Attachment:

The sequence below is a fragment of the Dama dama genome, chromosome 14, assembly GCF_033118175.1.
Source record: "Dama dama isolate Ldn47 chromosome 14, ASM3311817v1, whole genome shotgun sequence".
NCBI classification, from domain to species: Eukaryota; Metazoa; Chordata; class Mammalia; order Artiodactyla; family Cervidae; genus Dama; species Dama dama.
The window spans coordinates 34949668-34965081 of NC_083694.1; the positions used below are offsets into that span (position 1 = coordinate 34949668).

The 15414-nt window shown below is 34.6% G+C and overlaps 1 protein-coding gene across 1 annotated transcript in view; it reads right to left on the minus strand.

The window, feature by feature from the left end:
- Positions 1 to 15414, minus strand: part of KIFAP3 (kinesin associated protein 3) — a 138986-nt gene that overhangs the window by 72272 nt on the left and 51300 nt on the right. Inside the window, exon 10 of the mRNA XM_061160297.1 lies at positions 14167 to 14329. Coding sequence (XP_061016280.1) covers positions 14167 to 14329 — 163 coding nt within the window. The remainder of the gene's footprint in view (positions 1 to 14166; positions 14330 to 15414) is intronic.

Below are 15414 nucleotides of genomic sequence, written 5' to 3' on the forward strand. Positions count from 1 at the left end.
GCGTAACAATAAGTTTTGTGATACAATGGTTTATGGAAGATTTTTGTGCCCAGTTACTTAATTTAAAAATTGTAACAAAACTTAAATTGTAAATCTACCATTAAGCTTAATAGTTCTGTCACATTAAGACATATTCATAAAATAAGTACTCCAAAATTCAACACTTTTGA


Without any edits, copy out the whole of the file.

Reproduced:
The sequence below is a fragment of the Dama dama genome, chromosome 14, assembly GCF_033118175.1.
Source record: "Dama dama isolate Ldn47 chromosome 14, ASM3311817v1, whole genome shotgun sequence".
NCBI classification, from domain to species: Eukaryota; Metazoa; Chordata; class Mammalia; order Artiodactyla; family Cervidae; genus Dama; species Dama dama.
The window spans coordinates 34949668-34965081 of NC_083694.1; the positions used below are offsets into that span (position 1 = coordinate 34949668).

The 15414-nt window shown below is 34.6% G+C and overlaps 1 protein-coding gene across 1 annotated transcript in view; it reads right to left on the minus strand.

The window, feature by feature from the left end:
- Positions 1 to 15414, minus strand: part of KIFAP3 (kinesin associated protein 3) — a 138986-nt gene that overhangs the window by 72272 nt on the left and 51300 nt on the right. Inside the window, exon 10 of the mRNA XM_061160297.1 lies at positions 14167 to 14329. Coding sequence (XP_061016280.1) covers positions 14167 to 14329 — 163 coding nt within the window. The remainder of the gene's footprint in view (positions 1 to 14166; positions 14330 to 15414) is intronic.

Below are 15414 nucleotides of genomic sequence, written 5' to 3' on the forward strand. Positions count from 1 at the left end.
GCGTAACAATAAGTTTTGTGATACAATGGTTTATGGAAGATTTTTGTGCCCAGTTACTTAATTTAAAAATTGTAACAAAACTTAAATTGTAAATCTACCATTAAGCTTAATAGTTCTGTCACATTAAGACATATTCATAAAATAAGTACTCCAAAATTCAACACTTTTGA